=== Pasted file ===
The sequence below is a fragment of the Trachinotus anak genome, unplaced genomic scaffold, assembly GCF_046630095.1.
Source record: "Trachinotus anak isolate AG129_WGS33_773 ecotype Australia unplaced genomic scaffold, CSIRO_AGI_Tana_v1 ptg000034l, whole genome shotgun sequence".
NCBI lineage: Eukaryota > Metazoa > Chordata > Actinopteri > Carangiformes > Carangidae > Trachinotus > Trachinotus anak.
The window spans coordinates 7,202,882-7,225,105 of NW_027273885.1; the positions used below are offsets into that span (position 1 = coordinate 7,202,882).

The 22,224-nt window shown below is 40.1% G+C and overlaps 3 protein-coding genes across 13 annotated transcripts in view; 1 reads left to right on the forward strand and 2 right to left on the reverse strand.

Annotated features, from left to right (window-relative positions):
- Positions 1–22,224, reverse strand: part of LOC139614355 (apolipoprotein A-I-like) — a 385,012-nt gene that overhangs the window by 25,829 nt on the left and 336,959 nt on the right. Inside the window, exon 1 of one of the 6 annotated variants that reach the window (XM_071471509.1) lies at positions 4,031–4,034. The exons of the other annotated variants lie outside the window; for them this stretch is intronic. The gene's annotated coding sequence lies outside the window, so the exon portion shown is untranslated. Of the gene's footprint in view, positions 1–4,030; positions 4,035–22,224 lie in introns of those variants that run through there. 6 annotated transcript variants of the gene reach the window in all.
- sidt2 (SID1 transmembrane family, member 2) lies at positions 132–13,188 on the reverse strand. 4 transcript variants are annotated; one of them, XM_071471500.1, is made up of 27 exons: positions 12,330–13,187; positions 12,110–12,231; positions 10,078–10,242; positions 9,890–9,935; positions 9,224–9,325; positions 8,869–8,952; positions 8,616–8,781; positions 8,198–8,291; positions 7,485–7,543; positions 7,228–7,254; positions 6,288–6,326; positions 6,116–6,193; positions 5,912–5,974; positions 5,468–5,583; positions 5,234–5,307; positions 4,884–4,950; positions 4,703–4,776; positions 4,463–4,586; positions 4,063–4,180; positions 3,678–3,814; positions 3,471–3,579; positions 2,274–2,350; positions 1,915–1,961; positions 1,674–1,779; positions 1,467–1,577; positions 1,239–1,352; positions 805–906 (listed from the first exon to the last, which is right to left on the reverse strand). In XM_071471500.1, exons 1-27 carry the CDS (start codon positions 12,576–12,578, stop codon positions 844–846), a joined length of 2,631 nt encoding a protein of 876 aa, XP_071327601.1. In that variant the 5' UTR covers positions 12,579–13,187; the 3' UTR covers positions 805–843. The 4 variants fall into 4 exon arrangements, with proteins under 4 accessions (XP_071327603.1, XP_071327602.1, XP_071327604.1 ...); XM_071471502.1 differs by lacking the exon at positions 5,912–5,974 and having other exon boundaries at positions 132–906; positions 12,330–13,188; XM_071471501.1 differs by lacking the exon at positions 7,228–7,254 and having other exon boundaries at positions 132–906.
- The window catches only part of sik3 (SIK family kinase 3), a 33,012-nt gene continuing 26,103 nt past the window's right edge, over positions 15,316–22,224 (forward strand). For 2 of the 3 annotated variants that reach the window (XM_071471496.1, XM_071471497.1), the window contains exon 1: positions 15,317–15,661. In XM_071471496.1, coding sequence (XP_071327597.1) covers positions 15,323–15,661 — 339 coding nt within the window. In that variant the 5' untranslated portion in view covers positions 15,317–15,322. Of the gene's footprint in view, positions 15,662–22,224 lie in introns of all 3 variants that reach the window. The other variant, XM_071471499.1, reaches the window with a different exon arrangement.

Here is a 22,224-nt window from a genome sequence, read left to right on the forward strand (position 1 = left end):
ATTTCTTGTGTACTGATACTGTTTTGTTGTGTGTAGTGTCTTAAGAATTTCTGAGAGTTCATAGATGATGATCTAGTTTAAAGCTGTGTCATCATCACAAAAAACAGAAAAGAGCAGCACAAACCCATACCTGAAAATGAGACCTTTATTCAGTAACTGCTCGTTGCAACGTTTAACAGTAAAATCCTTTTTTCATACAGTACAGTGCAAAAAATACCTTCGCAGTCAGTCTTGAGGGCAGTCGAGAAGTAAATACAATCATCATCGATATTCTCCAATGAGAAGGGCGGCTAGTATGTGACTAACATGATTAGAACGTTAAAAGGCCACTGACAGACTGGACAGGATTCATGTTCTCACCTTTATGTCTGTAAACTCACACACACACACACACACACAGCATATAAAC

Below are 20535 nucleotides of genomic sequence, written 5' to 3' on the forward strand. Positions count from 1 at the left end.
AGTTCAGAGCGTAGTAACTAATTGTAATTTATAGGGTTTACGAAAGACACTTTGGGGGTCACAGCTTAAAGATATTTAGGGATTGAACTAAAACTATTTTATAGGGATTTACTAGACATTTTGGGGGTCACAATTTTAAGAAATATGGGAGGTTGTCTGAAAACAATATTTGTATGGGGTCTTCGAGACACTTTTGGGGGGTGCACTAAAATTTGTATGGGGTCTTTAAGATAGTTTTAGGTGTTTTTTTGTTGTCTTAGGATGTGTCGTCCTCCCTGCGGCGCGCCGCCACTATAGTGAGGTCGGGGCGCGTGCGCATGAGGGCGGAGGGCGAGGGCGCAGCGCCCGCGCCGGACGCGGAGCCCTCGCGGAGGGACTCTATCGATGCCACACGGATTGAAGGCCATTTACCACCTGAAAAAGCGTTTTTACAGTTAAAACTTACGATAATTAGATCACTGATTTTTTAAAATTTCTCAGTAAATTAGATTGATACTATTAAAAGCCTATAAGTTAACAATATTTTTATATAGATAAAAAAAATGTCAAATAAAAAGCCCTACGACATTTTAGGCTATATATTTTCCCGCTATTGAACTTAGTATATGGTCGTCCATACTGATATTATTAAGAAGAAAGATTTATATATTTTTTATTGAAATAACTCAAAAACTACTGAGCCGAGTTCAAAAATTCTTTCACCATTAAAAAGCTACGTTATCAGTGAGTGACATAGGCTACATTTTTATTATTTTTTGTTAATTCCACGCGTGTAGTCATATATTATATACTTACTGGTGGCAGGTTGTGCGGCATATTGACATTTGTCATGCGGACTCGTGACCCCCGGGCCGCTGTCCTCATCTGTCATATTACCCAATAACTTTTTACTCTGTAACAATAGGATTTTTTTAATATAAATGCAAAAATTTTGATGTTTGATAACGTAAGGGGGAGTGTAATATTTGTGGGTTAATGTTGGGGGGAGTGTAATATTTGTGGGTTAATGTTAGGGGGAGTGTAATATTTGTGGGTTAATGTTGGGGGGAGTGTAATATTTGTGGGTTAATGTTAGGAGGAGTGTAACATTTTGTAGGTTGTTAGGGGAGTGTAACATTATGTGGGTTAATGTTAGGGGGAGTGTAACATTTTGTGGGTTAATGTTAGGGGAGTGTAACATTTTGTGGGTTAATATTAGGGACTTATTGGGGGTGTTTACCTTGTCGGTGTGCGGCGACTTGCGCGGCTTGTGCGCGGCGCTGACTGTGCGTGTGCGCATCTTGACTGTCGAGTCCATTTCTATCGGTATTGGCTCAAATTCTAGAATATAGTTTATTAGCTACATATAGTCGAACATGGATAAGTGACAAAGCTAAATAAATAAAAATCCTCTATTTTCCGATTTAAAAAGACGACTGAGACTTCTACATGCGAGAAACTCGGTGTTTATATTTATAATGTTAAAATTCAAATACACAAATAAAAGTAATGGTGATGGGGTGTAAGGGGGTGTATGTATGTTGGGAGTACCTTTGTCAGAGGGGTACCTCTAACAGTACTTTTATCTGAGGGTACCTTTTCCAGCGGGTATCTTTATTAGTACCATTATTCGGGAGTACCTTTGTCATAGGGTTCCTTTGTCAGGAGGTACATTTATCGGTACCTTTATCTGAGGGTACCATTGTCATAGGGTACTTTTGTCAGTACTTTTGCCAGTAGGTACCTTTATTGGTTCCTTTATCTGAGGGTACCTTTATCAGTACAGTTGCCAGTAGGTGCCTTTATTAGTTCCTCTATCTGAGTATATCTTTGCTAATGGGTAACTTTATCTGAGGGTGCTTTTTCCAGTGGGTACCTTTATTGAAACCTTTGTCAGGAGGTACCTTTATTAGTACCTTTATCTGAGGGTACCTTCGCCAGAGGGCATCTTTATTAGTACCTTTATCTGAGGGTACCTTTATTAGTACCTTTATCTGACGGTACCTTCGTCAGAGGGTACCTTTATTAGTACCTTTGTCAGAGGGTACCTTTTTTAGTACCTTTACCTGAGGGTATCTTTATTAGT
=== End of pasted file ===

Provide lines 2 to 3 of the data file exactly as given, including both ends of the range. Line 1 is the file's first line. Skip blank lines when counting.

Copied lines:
Source record: "Trachinotus anak isolate AG129_WGS33_773 ecotype Australia unplaced genomic scaffold, CSIRO_AGI_Tana_v1 ptg000034l, whole genome shotgun sequence".
NCBI lineage: Eukaryota > Metazoa > Chordata > Actinopteri > Carangiformes > Carangidae > Trachinotus > Trachinotus anak.